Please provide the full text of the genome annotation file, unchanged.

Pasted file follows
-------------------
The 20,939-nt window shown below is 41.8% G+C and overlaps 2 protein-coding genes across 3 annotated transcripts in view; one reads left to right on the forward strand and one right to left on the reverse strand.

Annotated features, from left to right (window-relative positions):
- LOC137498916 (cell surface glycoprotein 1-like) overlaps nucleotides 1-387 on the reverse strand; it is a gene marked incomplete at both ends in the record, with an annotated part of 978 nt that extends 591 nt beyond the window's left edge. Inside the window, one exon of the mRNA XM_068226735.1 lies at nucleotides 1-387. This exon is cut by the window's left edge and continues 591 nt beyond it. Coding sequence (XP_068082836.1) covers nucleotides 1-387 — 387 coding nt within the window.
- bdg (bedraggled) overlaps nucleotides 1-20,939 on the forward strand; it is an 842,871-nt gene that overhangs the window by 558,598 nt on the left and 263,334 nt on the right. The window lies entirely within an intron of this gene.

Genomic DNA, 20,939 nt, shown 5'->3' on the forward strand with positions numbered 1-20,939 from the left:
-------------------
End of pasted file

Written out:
The 20,939-nt window shown below is 41.8% G+C and overlaps 2 protein-coding genes across 3 annotated transcripts in view; one reads left to right on the forward strand and one right to left on the reverse strand.

Annotated features, from left to right (window-relative positions):
- LOC137498916 (cell surface glycoprotein 1-like) overlaps nucleotides 1-387 on the reverse strand; it is a gene marked incomplete at both ends in the record, with an annotated part of 978 nt that extends 591 nt beyond the window's left edge. Inside the window, one exon of the mRNA XM_068226735.1 lies at nucleotides 1-387. This exon is cut by the window's left edge and continues 591 nt beyond it. Coding sequence (XP_068082836.1) covers nucleotides 1-387 — 387 coding nt within the window.
- bdg (bedraggled) overlaps nucleotides 1-20,939 on the forward strand; it is an 842,871-nt gene that overhangs the window by 558,598 nt on the left and 263,334 nt on the right. The window lies entirely within an intron of this gene.

Genomic DNA, 20,939 nt, shown 5'->3' on the forward strand with positions numbered 1-20,939 from the left: